Dick Sewell has been contemplating the quintet of plays that make up W. B. Yeats’s The Cuchulain Cycle for more than 50 years—since he was a student at Bard College. Back then Sewell was studying the Irish poet and dramatist under the guidance of American poet Theodore Weiss. As time went by, his ideas about ways to stage the plays were percolating. At last, Sewell is directing the cycle—which is rarely produced all together—for Colby’s Theater and Dance Department.

In presenting the tales about the Celtic folk hero Cuchulain (pronounced “cu-HOO-lin”), Sewell, emeritus adjunct associate professor of theater and dance, emeritus, founder of the Camden Shakespeare Theater, and cofounder of the Theater at Monmouth, has had to navigate wildly varying styles.

“One is a broad farce,” he said. “One is as near as you can come to a major tragedy in one single act, and two are quite mysterious and more poetic pieces.” Yeats’s fascination with Noh theater can also be seen. Sewell said audience members will see depicted “the life and two deaths of this mythical figure who dies and gets resurrected, rescued from the underworld by the faithfulness of his wife.”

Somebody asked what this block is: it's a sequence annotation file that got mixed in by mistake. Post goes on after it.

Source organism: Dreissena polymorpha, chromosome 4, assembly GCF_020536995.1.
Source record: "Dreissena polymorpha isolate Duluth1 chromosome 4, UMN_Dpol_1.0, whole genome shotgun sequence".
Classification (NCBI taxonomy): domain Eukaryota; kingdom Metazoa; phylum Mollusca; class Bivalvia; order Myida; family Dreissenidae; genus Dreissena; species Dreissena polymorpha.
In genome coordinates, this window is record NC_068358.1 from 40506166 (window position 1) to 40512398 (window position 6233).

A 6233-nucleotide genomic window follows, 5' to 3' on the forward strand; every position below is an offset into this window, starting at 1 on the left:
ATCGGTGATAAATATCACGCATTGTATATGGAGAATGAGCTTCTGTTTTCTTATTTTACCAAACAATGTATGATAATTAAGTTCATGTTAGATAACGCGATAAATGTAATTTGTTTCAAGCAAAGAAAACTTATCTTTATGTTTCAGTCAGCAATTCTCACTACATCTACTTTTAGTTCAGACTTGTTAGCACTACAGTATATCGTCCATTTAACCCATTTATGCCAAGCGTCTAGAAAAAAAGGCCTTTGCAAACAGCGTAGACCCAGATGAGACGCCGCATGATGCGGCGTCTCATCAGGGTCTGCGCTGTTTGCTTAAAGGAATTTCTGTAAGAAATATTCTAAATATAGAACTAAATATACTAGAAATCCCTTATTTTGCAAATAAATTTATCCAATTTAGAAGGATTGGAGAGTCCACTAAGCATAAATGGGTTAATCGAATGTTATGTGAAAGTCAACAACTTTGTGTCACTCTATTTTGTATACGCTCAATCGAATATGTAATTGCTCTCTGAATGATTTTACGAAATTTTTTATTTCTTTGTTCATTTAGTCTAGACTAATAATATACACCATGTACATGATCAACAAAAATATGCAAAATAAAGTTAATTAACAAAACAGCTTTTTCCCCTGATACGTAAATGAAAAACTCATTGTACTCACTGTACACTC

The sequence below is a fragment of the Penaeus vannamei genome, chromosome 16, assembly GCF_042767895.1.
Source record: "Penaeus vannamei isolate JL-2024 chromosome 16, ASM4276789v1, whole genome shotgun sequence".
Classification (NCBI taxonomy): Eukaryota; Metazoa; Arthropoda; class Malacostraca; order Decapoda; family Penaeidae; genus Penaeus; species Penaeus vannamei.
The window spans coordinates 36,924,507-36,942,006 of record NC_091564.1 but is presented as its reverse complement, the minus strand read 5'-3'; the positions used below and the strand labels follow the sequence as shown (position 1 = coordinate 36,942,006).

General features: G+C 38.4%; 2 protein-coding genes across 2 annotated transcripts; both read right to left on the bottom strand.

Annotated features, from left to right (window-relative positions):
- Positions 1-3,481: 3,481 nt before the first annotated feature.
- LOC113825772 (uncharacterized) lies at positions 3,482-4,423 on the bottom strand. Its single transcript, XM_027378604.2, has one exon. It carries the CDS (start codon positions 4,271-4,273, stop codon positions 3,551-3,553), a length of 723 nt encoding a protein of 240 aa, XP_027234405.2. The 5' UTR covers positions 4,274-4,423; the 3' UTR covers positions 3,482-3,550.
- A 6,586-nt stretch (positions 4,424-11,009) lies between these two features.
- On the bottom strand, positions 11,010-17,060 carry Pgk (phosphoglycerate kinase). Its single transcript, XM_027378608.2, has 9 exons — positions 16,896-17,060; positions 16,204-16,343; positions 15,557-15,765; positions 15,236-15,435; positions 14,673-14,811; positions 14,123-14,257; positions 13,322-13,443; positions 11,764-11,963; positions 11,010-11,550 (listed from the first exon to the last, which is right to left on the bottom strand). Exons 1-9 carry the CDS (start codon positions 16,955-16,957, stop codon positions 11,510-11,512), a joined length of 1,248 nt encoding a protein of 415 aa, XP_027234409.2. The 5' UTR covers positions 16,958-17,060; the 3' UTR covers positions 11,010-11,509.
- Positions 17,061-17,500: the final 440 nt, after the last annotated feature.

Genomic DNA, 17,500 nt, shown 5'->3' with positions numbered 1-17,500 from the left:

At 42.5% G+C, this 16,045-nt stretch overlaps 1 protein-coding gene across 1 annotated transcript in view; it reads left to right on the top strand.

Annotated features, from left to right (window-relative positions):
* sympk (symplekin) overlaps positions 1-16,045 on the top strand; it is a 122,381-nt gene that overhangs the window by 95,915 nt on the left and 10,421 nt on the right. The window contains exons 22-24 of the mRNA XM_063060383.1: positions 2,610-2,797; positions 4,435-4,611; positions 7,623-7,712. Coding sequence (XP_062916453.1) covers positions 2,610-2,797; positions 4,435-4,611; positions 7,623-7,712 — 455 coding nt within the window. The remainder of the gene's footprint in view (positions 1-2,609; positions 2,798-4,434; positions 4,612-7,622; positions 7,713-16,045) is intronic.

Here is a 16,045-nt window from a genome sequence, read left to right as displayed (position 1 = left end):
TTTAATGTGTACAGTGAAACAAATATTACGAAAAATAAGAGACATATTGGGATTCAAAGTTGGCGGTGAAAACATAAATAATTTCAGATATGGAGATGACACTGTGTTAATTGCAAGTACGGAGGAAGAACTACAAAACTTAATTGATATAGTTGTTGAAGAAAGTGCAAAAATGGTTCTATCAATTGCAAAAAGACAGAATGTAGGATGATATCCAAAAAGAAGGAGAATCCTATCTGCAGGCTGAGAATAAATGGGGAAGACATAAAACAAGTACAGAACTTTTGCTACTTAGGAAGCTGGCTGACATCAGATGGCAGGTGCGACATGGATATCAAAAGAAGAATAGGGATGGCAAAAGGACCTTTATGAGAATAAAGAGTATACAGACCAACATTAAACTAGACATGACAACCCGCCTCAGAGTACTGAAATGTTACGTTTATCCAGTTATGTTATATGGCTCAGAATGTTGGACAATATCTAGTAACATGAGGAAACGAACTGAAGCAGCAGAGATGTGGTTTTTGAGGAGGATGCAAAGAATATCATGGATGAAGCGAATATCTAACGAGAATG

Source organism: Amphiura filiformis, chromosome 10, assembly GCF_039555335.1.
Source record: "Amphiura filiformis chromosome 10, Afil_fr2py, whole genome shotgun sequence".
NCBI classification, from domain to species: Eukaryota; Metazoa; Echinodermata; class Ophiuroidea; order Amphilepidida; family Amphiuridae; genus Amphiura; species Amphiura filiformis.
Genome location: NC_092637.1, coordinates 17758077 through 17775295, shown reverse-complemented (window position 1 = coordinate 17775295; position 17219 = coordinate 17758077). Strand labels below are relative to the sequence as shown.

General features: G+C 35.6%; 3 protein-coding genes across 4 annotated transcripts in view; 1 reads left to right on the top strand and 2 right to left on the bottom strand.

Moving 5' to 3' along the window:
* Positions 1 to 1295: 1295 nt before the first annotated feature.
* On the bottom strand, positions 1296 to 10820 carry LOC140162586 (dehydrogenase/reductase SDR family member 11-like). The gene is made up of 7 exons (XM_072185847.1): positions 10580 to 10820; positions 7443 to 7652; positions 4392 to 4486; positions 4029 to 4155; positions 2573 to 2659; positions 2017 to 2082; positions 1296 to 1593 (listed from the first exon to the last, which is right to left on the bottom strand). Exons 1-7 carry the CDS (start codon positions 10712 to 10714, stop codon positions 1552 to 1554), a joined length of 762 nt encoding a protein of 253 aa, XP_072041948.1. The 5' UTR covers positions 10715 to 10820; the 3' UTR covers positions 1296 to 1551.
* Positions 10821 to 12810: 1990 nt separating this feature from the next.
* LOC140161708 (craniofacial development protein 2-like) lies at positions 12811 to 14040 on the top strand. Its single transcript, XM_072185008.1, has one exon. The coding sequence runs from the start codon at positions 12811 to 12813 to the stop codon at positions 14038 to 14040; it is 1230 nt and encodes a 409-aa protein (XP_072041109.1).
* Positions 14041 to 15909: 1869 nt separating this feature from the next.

The cast of 13 Colby students will be doubling—and sometimes tripling—up on roles. They’ll also be wearing masks, many of which were constructed by Sewell himself. It’s an apropos device, Sewell explained, since masks were used in theater’s nascent years. Performing masked is something students are not likely to have experienced, and Sewell says he’s been fascinated to watch them deal with the challenge of using gestures and movements instead of facial expressions.

“I went with the masks because I think it was Yeats’s idea that these characters are straight out of human myth and dream,” he said. “They are somehow a little bit other than our usual human selves.” The production also includes an electronic sound score, generated digitally, and four dance sequences.

The plays were written from 1904 to 1939, the year of Yeats’s death. So, Sewell said, “The difference in moods is legitimately come by. In 1904 Yeats was very hopeful for a new Ireland that would be a peaceful and joyful place. In 1939, he had a much darker view.” 

The Cuchulain Cycle
Directed by Richard Sewell, Music by Peter de Klerk, Written by William Butler Yeats
Thursday-Saturday, April 7-9, 7:30 p.m
Strider Theater, Runnals Building
Admission is free. First come, first served.

 

April 3 Morning Sentinel story.